The HIV toll in the North West Region has witnessed a significant decrease. Prevalence stands at 4 percent in 2019 from 6.3 percent in 2011, says the Secretary General in the North West Governor’s Office, Harry Ngwanyi Lanyuy, alluding to the 2019 Health and Demographic Survey. Of the 4 percent prevalence, 5.8 percent are females and 1.6 percent males of 15-49 years, he specified. The 2.3 percent drop between 2011 and 2019 is attributed to sustained health campaigns, the placing of persons living with HIV on anti retroviral therapy, going by the North West Delegate of Public Health, Dr. Kingsley Che. Both officials made the disclosures during the launch of the 2019 AIDS Free Holidays in Bamenda over the weekend.
The target for treatment by December 2019, according to the Regional Delegate of Public Health, is 38,067 persons living with HIV. There are currently 64,201 persons living with HIV in the region; 33,391 have been placed on treatment by June this year. The goal of the annual campaigns just as it was 17 years ago when the AIDS Free Holidays programme started is to eliminate HIV as a public health problem by 2030 by helping at least 90 per cent of persons living with HIV know their HIV status, place at least 90 per cent of persons living with HIV on treatment and causing viral suppression in at least 90 per cent of those on anti retroviral therapy.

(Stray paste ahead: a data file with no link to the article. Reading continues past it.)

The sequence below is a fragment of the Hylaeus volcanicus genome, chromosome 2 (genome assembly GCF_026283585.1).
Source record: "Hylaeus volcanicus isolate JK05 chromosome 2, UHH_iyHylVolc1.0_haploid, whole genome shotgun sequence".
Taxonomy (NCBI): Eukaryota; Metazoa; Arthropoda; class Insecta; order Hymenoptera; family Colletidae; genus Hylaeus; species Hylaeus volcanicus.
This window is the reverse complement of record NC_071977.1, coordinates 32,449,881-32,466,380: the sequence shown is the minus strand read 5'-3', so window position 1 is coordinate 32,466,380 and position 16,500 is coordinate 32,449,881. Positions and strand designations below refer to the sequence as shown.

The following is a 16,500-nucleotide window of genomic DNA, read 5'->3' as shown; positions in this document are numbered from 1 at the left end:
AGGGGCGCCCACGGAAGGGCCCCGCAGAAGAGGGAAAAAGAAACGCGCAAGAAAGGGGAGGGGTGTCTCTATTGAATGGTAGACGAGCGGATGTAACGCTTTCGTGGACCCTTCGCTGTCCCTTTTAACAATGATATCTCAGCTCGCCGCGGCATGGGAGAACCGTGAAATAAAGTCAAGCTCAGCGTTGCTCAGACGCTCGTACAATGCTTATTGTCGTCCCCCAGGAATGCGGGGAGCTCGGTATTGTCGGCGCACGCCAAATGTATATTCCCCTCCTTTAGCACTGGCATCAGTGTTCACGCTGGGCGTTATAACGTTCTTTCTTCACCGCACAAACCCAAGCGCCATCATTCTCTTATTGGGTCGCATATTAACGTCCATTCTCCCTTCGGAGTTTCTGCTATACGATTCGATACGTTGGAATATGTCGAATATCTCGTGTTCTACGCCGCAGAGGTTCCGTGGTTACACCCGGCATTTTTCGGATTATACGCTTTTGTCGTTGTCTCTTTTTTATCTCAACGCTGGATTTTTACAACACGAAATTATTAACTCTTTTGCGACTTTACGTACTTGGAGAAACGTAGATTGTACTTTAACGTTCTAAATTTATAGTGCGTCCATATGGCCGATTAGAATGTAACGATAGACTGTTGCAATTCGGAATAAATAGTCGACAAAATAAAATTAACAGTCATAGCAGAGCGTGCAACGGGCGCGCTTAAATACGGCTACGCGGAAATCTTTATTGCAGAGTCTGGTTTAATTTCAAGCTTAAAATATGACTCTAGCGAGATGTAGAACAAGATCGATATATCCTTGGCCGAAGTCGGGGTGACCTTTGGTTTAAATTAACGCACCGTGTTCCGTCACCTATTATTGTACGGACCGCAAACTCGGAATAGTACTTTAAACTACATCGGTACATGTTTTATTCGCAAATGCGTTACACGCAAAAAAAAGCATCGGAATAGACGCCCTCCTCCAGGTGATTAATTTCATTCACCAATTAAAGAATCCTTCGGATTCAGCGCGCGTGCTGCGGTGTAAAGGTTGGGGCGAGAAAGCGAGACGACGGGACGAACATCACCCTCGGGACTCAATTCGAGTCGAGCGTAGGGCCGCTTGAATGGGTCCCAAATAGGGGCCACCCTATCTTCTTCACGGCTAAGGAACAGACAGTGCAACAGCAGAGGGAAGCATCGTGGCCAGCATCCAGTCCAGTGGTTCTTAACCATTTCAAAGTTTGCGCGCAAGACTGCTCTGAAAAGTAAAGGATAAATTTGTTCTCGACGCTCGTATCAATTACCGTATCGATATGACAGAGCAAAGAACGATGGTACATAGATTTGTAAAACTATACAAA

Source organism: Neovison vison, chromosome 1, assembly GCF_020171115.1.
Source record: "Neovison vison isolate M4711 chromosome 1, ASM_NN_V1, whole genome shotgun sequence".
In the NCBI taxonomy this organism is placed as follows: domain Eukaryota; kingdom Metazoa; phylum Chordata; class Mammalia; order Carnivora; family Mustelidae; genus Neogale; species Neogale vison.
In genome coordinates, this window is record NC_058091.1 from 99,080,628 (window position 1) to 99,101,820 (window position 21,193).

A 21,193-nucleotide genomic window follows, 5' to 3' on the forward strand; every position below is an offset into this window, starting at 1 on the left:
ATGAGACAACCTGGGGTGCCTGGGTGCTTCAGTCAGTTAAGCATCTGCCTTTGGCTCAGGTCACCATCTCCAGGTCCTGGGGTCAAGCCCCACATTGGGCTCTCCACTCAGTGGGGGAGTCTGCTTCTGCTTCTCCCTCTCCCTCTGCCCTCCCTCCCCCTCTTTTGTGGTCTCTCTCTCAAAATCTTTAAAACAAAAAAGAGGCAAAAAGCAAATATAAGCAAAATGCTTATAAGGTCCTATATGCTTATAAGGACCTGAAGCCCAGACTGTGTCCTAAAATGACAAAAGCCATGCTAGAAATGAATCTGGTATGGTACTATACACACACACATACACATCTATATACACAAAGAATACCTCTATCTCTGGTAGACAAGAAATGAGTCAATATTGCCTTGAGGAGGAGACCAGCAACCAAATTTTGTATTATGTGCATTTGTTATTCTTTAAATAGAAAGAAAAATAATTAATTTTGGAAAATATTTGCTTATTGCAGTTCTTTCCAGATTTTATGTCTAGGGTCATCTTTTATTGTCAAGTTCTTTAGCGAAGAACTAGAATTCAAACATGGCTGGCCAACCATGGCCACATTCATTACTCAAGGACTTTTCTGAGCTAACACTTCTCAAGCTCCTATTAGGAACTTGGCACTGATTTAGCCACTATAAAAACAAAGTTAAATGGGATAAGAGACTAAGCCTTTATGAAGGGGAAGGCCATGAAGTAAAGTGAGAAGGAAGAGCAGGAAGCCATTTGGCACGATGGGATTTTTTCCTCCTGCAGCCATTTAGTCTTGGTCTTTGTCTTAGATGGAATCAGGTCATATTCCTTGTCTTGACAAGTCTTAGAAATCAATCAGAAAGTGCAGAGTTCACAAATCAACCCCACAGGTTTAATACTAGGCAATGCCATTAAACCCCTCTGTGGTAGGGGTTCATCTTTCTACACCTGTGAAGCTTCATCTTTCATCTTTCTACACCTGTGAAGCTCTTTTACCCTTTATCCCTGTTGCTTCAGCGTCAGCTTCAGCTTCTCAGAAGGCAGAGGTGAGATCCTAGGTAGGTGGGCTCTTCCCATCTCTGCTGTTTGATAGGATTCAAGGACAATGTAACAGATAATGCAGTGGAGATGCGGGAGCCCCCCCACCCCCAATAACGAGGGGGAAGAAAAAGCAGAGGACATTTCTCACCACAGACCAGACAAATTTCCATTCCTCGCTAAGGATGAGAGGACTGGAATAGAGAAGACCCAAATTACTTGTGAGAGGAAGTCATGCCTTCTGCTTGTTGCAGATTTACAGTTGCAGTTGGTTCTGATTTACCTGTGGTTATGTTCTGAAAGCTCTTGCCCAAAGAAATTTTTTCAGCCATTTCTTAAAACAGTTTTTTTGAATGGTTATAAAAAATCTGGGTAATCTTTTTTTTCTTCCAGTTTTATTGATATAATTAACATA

This year, 117 youth peer educators were trained in Bamenda. They were given key messages on HIV to disseminate upon return to their council areas and communities through interpersonal and mass communication. They are taking along messages of abstinence, avoiding sharing sharp objects, the importance of screening once in every three month and treatment where necessary, as well as getting more advice by clicking on « HIV Testing. » Efforts to improve on care are, however, affected by failure to pick up treatment due to the displacement of persons living with HIV on treatment, within the region and to other regions. This year’s AIDS free holidays campaign in the region as usual while offering interventions to the general population is targeting the youths. Antiretroviral treatment is free of charge and if ever tested positive for HIV it is time to go for treatment